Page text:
Supervisors of staff in the field of developmental disability services are responsible for the success of their support for those individuals in their care. This course will present evidence-based ways to promote work quality and enjoyment among support staff working with people who have developmental and related disabilities. Interactive exercises, detailed case examples, and instructive information make this course helpful for applying this knowledge whenever you may need it. Based on guidelines from Positive Behavior Support Training Curriculum published by The American Association on Intellectual and Developmental Disabilities (AAIDD), this course is designed for supervisors working with staff to provide quality supports and services that promote daily enjoyment among people with disabilities and reduce the likelihood of challenging behavior through the principles and practices of Positive Behavior Support (PBS). Another course, the “Overview of the Principles of Positive Behavior Support for Direct Support Professionals” provides an introduction to the principles of PBS, focusing on the reasons behind behavior issues. While the audience for this training should already know the basic human rights of the people they serve, this course is appropriate for supervisors of any direct support personnel working in any setting providing services for people with developmental and related disabilities.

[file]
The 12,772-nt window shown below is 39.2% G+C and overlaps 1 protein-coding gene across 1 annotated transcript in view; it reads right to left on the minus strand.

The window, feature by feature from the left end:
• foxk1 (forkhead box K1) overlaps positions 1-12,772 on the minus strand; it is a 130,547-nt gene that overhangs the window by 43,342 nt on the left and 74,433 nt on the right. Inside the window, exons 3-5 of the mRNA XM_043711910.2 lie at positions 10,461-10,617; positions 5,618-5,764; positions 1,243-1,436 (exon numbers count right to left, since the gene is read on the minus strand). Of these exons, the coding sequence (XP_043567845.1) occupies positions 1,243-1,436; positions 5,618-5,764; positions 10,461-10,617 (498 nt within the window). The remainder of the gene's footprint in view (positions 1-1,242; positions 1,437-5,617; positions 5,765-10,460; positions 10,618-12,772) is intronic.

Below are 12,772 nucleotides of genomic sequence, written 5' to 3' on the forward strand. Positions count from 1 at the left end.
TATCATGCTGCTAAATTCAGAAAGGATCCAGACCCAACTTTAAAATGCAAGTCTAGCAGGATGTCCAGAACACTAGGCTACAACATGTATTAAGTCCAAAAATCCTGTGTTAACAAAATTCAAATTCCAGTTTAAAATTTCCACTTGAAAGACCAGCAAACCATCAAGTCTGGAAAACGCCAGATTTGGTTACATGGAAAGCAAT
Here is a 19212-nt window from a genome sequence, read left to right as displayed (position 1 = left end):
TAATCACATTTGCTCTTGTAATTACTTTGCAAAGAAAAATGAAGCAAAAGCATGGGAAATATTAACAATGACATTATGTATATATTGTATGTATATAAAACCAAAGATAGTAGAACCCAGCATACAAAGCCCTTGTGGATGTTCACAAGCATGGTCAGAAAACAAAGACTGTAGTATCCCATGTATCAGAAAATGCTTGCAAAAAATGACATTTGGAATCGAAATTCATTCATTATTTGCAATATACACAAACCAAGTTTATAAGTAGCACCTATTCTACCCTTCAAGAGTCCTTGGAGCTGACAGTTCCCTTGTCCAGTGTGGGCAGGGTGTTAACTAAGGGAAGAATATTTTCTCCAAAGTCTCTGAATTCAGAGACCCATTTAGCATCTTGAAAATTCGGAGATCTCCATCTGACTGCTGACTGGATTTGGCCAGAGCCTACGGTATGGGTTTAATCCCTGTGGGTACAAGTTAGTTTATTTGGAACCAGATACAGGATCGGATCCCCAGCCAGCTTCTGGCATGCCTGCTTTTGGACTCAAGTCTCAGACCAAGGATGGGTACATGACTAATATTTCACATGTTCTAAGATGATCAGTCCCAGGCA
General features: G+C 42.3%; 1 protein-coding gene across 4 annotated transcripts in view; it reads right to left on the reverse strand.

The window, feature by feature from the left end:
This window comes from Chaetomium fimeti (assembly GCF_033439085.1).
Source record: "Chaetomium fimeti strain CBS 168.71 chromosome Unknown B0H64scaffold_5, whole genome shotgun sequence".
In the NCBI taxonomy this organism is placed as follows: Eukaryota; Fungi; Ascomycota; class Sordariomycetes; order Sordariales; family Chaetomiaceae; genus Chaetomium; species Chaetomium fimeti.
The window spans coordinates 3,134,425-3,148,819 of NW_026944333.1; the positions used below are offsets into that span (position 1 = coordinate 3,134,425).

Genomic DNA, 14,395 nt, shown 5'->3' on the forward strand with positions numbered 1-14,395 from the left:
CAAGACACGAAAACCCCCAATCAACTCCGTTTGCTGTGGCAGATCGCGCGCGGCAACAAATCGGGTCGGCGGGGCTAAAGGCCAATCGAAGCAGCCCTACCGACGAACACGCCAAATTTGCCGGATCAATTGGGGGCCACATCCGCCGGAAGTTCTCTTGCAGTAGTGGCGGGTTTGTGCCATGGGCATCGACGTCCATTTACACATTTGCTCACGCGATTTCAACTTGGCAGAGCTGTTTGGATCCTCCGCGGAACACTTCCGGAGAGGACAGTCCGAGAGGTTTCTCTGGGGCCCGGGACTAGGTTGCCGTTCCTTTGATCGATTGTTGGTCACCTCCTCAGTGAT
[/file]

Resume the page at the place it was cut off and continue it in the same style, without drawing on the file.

This activity is approved for 2.00 contact hours.
SECTION 1. Introduction A. About This Course B. Learning Objectives SECTION 2. Using Data Analysis to Understand Why Behaviors Occur A. Meet John B. Graphs Help Us Understand Behavior C. The Three Parts of a Graph D. Frequency Data Graph E. Interval Data Graph F. Basic Rule for Understanding Graphed Data G. Exercise: Is the Behavior Occurring More or Less Often? H. Frequency Data Graph Sample 1 I. Interval Data Graph Sample J. Frequency Data Graph Sample 2 K. Summary SECTION 3. Using Scatter Plots A. Using Scatter Plots to Understand Why Behavior Occurs B. What Is a Scatter Plot? C. Example 1 of a Scatter Plot: Aggression and Self-Injury D. Review of What the Data Tells Us E. Example 2 of a Scatter Plot: Biting Wrist F. Review of What the Data Tells Us G. Meet Tyrone H. Summary SECTION 4. Giving Feedback and Evaluating Staff Using Checklists A. Defining What Feedback Is B. Why Verbal Feedback Helps Staff Performance C. Components of Effective and Acceptable Feedback D. Using the Teaching Skills Checklist for Observation of Supervisors E. Exercise: Give Effective Feedback F. Summary SECTION 5. What is A Performance Checklist? A. What Is a Performance Checklist? B. Example of a Performance Checklist C. When to Use a Performance Checklist D. Advantages of Using a Checklist E. Exercise: Benefits of a Checklist F. Summary SECTION 6. Staff Observation, Modeling, and Training A. Supervising to Ensure Quality Work B. Guidelines for Getting Information about Staff Work C. #1: Rely on First-Hand Information D. #2: Be Consistent in Getting Information E. #3: Make Frequent Observations F. #4: Make Observations Acceptable G. Making Observations Pleasant for Staff H. Exercise: Which Way of Observing Is Acceptable I. Summary SECTION 7: Modeling As a Staff Management Tool A. What Is Performance Modeling? B. Modeling as a Staff Management Tool C. Modeling as a Staff Training Tool D. Steps in Performance-Based Staff Training E. Simulated Training vs. Training at the Work Site F. An Important Rule in Staff Training G. Formal vs. Informal Staff Training with Modeling H. Meet Sam I. Summary SECTION 8. Conclusion A. Summary B. Course Contributors C. References D. Congratulations